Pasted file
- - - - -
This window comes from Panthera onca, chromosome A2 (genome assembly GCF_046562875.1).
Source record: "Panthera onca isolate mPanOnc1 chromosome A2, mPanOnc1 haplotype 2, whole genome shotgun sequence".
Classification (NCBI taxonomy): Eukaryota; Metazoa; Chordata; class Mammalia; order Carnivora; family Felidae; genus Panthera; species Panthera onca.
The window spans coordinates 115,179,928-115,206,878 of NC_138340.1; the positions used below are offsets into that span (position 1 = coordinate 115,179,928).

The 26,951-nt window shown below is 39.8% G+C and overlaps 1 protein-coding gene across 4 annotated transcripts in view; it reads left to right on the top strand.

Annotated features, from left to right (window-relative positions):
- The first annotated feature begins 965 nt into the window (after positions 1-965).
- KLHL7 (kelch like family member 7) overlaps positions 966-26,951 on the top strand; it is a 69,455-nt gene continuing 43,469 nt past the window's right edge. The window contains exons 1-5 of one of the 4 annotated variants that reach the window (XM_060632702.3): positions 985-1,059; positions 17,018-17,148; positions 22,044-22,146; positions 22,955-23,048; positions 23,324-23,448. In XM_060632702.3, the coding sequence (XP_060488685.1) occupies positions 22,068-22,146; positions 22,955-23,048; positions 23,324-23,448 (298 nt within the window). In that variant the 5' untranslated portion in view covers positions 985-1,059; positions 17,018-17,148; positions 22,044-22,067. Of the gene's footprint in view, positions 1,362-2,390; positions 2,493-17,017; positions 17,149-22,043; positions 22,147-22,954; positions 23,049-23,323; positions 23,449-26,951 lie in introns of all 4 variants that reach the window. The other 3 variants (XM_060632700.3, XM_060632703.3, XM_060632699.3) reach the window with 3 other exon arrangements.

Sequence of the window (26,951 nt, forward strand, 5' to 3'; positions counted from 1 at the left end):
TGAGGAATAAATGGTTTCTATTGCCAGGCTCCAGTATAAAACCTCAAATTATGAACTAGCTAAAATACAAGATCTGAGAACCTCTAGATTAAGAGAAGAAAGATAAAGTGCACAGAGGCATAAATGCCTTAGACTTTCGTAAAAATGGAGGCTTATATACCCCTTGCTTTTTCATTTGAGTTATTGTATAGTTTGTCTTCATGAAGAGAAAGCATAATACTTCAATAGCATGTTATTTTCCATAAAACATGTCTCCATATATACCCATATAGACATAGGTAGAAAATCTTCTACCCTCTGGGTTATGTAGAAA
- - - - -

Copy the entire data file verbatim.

This window comes from Panthera onca, chromosome A2 (genome assembly GCF_046562875.1).
Source record: "Panthera onca isolate mPanOnc1 chromosome A2, mPanOnc1 haplotype 2, whole genome shotgun sequence".
Classification (NCBI taxonomy): Eukaryota; Metazoa; Chordata; class Mammalia; order Carnivora; family Felidae; genus Panthera; species Panthera onca.
The window spans coordinates 115,179,928-115,206,878 of NC_138340.1; the positions used below are offsets into that span (position 1 = coordinate 115,179,928).

The 26,951-nt window shown below is 39.8% G+C and overlaps 1 protein-coding gene across 4 annotated transcripts in view; it reads left to right on the top strand.

Annotated features, from left to right (window-relative positions):
- The first annotated feature begins 965 nt into the window (after positions 1-965).
- KLHL7 (kelch like family member 7) overlaps positions 966-26,951 on the top strand; it is a 69,455-nt gene continuing 43,469 nt past the window's right edge. The window contains exons 1-5 of one of the 4 annotated variants that reach the window (XM_060632702.3): positions 985-1,059; positions 17,018-17,148; positions 22,044-22,146; positions 22,955-23,048; positions 23,324-23,448. In XM_060632702.3, the coding sequence (XP_060488685.1) occupies positions 22,068-22,146; positions 22,955-23,048; positions 23,324-23,448 (298 nt within the window). In that variant the 5' untranslated portion in view covers positions 985-1,059; positions 17,018-17,148; positions 22,044-22,067. Of the gene's footprint in view, positions 1,362-2,390; positions 2,493-17,017; positions 17,149-22,043; positions 22,147-22,954; positions 23,049-23,323; positions 23,449-26,951 lie in introns of all 4 variants that reach the window. The other 3 variants (XM_060632700.3, XM_060632703.3, XM_060632699.3) reach the window with 3 other exon arrangements.

Sequence of the window (26,951 nt, forward strand, 5' to 3'; positions counted from 1 at the left end):
TGAGGAATAAATGGTTTCTATTGCCAGGCTCCAGTATAAAACCTCAAATTATGAACTAGCTAAAATACAAGATCTGAGAACCTCTAGATTAAGAGAAGAAAGATAAAGTGCACAGAGGCATAAATGCCTTAGACTTTCGTAAAAATGGAGGCTTATATACCCCTTGCTTTTTCATTTGAGTTATTGTATAGTTTGTCTTCATGAAGAGAAAGCATAATACTTCAATAGCATGTTATTTTCCATAAAACATGTCTCCATATATACCCATATAGACATAGGTAGAAAATCTTCTACCCTCTGGGTTATGTAGAAA